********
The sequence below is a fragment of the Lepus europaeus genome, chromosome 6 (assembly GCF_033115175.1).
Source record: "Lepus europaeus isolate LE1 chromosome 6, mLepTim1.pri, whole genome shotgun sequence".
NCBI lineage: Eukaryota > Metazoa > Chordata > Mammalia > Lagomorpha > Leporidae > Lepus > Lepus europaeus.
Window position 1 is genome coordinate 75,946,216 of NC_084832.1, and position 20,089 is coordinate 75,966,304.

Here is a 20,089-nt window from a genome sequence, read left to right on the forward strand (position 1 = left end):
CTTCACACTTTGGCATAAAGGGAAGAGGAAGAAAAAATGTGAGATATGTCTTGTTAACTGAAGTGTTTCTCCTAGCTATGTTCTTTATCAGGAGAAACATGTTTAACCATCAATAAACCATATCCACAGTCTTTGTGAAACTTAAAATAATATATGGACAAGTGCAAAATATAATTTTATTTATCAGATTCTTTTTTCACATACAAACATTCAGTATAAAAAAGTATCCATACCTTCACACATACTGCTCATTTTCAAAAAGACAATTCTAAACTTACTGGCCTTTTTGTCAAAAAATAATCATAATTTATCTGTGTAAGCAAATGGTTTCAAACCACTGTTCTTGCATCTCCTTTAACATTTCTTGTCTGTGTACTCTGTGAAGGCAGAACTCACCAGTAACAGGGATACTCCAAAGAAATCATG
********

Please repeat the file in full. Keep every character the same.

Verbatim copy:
The sequence below is a fragment of the Lepus europaeus genome, chromosome 6 (assembly GCF_033115175.1).
Source record: "Lepus europaeus isolate LE1 chromosome 6, mLepTim1.pri, whole genome shotgun sequence".
NCBI lineage: Eukaryota > Metazoa > Chordata > Mammalia > Lagomorpha > Leporidae > Lepus > Lepus europaeus.
Window position 1 is genome coordinate 75,946,216 of NC_084832.1, and position 20,089 is coordinate 75,966,304.

Here is a 20,089-nt window from a genome sequence, read left to right on the forward strand (position 1 = left end):
CTTCACACTTTGGCATAAAGGGAAGAGGAAGAAAAAATGTGAGATATGTCTTGTTAACTGAAGTGTTTCTCCTAGCTATGTTCTTTATCAGGAGAAACATGTTTAACCATCAATAAACCATATCCACAGTCTTTGTGAAACTTAAAATAATATATGGACAAGTGCAAAATATAATTTTATTTATCAGATTCTTTTTTCACATACAAACATTCAGTATAAAAAAGTATCCATACCTTCACACATACTGCTCATTTTCAAAAAGACAATTCTAAACTTACTGGCCTTTTTGTCAAAAAATAATCATAATTTATCTGTGTAAGCAAATGGTTTCAAACCACTGTTCTTGCATCTCCTTTAACATTTCTTGTCTGTGTACTCTGTGAAGGCAGAACTCACCAGTAACAGGGATACTCCAAAGAAATCATG